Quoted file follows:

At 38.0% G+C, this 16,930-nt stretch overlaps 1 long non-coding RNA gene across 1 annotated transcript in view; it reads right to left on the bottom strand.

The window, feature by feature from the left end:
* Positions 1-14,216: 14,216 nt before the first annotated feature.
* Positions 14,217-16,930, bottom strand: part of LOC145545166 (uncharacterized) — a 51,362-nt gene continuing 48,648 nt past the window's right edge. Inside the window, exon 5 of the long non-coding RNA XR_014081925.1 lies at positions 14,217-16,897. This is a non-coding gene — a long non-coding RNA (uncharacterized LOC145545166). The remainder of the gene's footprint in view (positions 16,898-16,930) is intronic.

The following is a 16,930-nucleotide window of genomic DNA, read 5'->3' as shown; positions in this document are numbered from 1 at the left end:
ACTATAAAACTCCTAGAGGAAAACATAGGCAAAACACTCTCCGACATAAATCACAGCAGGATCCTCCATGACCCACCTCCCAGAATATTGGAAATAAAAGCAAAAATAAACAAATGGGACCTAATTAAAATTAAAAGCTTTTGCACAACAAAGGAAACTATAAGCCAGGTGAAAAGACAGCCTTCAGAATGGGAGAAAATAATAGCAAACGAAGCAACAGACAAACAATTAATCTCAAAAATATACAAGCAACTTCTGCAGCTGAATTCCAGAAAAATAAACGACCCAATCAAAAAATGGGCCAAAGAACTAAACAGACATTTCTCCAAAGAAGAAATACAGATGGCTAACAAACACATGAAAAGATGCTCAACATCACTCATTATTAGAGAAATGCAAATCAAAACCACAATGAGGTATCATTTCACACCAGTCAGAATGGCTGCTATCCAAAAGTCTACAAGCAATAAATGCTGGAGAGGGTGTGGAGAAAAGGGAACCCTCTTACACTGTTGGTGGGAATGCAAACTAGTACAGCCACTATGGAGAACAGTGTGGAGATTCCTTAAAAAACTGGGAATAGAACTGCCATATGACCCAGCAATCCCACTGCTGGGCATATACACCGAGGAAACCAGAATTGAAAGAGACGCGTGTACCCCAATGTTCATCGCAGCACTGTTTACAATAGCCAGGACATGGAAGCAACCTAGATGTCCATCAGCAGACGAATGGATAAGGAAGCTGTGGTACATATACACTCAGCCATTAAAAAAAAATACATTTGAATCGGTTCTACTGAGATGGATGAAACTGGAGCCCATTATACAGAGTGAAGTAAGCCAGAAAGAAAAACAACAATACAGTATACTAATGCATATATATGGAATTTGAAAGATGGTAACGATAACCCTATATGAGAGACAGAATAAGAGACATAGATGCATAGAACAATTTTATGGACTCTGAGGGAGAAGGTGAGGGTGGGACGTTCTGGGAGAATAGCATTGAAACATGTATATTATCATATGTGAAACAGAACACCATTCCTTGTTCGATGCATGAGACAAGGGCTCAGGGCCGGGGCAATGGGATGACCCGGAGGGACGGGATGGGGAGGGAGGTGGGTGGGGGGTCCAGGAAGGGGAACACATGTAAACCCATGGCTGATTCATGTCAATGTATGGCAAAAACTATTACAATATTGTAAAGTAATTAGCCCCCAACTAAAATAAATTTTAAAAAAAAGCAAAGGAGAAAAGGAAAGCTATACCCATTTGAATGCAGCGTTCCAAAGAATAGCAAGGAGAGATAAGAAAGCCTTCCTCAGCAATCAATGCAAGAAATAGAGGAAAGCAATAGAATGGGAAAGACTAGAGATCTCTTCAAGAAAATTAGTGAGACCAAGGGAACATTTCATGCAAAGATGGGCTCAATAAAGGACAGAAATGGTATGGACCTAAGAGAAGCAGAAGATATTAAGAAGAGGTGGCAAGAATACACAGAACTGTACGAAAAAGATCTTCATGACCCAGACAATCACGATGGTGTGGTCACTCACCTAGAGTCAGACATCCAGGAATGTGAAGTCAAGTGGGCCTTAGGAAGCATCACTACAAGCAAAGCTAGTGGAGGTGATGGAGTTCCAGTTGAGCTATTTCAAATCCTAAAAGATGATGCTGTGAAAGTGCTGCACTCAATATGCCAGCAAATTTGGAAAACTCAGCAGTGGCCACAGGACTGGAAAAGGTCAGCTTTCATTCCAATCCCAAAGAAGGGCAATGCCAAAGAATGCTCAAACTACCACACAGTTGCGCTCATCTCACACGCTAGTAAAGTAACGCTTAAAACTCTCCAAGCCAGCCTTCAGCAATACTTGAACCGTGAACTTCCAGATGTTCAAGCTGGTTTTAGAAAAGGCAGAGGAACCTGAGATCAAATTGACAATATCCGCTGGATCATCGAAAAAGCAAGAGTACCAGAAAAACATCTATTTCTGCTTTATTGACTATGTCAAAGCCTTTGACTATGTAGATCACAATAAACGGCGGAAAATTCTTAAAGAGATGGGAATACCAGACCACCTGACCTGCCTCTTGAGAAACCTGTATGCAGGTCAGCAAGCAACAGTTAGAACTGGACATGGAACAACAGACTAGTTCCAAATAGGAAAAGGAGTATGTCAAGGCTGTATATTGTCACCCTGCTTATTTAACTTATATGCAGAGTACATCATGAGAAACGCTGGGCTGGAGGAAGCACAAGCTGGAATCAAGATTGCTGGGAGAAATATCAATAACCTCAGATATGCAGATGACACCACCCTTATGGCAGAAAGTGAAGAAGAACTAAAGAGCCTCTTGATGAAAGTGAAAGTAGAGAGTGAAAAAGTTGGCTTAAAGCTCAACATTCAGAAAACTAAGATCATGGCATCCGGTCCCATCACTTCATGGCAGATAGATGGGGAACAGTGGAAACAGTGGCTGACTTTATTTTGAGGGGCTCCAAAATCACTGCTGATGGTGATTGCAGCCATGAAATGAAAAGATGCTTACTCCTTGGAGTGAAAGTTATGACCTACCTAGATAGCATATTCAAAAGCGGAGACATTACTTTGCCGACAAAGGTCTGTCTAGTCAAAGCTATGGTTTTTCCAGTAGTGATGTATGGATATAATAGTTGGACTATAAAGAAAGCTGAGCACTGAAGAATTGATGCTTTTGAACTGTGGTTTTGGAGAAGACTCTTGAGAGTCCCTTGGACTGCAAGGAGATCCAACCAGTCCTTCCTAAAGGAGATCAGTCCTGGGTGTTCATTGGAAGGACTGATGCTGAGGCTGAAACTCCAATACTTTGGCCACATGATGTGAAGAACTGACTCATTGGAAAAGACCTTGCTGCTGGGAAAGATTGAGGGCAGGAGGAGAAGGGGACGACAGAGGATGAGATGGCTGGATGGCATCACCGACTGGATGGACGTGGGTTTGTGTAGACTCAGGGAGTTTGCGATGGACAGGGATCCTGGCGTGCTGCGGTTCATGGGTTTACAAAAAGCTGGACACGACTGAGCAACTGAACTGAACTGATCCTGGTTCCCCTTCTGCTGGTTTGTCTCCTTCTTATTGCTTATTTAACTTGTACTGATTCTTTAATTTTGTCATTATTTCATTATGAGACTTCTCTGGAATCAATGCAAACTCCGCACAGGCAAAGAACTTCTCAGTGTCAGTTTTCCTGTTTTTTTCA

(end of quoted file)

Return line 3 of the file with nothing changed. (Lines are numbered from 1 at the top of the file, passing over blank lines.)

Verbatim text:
* Positions 1-14,216: 14,216 nt before the first annotated feature.